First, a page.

It is said that what made the Golden Age of Radio so incredible was the way the producers of shows gave the audience just enough information to paint an aural picture, but little enough so that the imagination could take the listener on a wonderful journey. Well, imagine if you would a meeting at which the greatest mystery writers of all time get together. Look, over there! It's Dashiell Hammett talking to Agatha Christie; and in that corner Cornell Woolrich and Patricia Highsmith are arguing with Raymond Chandler…and over there…well, you get the idea.
But now you no longer have to imagine, because OTRCAT has assembled an astoundingly complete collection of radio dramas all based on works by the greatest writers from that wonderfully evocative era. There is no lack of noir here!
What this collection proves beyond any doubt is that when you combine great writing with great radio production and actors who know how to use their voices, the results are simply wonderful. Take for example the LUX Hollywood Theater production of Patricia Highsmith's Strangers on a Train. By the time this radio production was aired, the Hitchcock movie had already been shown. So, where is the mystery? Well, hearing Ray Milland act the part of the tennis star, hearing him read the adapted text forces the listener to process the tension in a whole new way. It is a train journey you won't soon forget.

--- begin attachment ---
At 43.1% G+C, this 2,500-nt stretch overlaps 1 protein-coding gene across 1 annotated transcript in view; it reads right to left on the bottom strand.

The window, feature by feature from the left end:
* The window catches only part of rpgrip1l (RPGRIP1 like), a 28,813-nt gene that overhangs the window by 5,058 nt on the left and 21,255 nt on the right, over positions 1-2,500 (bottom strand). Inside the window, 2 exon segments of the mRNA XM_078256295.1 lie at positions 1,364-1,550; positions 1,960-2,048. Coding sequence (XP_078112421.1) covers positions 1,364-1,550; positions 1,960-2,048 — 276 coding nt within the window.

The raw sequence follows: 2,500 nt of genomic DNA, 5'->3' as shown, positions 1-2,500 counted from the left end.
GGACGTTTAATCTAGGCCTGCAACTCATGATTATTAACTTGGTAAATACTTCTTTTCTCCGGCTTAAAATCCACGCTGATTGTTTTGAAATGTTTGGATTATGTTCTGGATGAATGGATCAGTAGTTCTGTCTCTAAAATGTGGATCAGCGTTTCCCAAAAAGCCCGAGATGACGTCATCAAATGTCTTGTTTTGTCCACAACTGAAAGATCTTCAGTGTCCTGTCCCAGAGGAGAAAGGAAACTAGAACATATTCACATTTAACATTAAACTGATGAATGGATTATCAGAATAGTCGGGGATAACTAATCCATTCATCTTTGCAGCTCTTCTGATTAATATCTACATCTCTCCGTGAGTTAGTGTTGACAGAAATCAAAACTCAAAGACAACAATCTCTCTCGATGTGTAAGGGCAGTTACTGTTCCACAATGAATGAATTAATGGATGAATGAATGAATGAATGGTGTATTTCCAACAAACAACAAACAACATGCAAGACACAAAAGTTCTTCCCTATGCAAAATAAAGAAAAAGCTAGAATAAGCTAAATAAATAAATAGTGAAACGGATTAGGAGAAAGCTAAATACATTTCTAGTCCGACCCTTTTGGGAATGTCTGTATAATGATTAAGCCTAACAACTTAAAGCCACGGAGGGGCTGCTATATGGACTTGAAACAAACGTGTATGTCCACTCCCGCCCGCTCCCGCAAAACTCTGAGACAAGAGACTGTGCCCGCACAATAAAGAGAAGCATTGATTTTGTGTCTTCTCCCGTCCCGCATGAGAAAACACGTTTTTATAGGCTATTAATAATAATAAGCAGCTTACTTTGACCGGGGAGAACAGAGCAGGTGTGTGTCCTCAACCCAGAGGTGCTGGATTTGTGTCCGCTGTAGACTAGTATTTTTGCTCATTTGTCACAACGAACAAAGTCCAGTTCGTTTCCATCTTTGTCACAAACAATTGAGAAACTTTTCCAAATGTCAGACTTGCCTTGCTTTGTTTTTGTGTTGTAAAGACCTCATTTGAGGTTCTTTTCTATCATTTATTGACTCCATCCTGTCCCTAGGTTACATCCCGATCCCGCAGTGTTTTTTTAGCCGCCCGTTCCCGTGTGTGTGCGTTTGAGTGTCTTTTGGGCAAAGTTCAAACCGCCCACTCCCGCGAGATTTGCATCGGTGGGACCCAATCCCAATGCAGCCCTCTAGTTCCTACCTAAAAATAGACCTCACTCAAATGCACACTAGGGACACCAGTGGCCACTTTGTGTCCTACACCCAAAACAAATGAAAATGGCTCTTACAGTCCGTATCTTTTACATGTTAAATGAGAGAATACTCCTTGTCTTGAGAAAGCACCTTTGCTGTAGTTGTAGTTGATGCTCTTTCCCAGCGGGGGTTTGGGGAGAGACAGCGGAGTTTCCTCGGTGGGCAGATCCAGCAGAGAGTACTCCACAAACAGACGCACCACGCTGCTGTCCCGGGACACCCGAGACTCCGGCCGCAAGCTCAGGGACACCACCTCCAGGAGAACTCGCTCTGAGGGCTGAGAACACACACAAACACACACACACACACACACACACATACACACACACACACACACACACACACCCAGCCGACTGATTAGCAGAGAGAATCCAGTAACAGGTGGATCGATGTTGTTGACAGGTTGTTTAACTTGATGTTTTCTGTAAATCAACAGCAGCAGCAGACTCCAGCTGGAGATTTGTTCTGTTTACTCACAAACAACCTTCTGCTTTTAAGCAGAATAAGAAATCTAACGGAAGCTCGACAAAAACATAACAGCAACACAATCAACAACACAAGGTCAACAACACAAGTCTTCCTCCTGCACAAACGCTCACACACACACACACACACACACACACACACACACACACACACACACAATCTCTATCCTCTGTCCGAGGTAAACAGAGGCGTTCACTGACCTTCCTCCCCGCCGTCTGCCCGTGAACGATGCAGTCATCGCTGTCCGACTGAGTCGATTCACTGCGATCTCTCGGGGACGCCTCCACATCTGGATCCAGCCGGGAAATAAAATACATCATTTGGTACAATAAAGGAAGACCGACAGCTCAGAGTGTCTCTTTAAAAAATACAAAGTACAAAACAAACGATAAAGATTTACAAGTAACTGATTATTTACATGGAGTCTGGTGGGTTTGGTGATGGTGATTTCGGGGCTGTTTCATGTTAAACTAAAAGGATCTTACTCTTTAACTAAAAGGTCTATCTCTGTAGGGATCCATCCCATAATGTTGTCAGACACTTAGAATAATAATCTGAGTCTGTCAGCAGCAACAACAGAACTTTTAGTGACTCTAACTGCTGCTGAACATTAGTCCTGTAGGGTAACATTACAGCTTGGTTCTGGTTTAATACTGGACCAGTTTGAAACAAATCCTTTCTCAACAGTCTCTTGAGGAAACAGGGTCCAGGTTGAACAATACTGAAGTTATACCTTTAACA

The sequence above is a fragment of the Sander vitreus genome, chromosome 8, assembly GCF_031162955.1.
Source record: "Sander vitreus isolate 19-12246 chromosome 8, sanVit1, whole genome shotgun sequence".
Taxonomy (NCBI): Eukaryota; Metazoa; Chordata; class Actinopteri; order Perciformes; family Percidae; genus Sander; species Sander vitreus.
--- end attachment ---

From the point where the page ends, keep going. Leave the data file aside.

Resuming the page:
The collection draws from so many legendary radio series which speaks to the incredible pool of talent that was available to radio producers during the medium's golden era. Each series in its own way developed a sound, a style that listeners found appealing. Of course in each show—regardless of the producer—there are the hallmarks of great radio: wonderful sound effects, haunting music that captures the mood, and simply great radio acting. This was an art, and in this collection that art is on display in a way most of today's radio listeners cannot even begin to imagine. Furthermore, what is particularly fascinating is how the era—the sound of the movies that are now so much a part of our lexicon, especially the Thin Man Series—comes to life in these shows. These shows sound as fresh and original today as they did decades ago.
Finally, this OTRCAT collection proves one last important point: a good story is a good story regardless of the medium. But here, great stories are adapted ideally for a superb medium and the results are better than anyone could have expected and it is an unalloyed joy to savor them again.
So, settle back, and turn on a great mystery…but be careful not to let your imagination run away with you or, before you know it, Nick and Nora Charles may show up for a black-tie dinner!
Anthony Rudel has written for many magazines and is a frequent lecturer on music and broadcasting. His newest book, Hello, Everybody! The Dawn of American Radio, tells the story of the boisterous years when radio took its place in the nation's living room and forever changed American politics, journalism, and entertainment.
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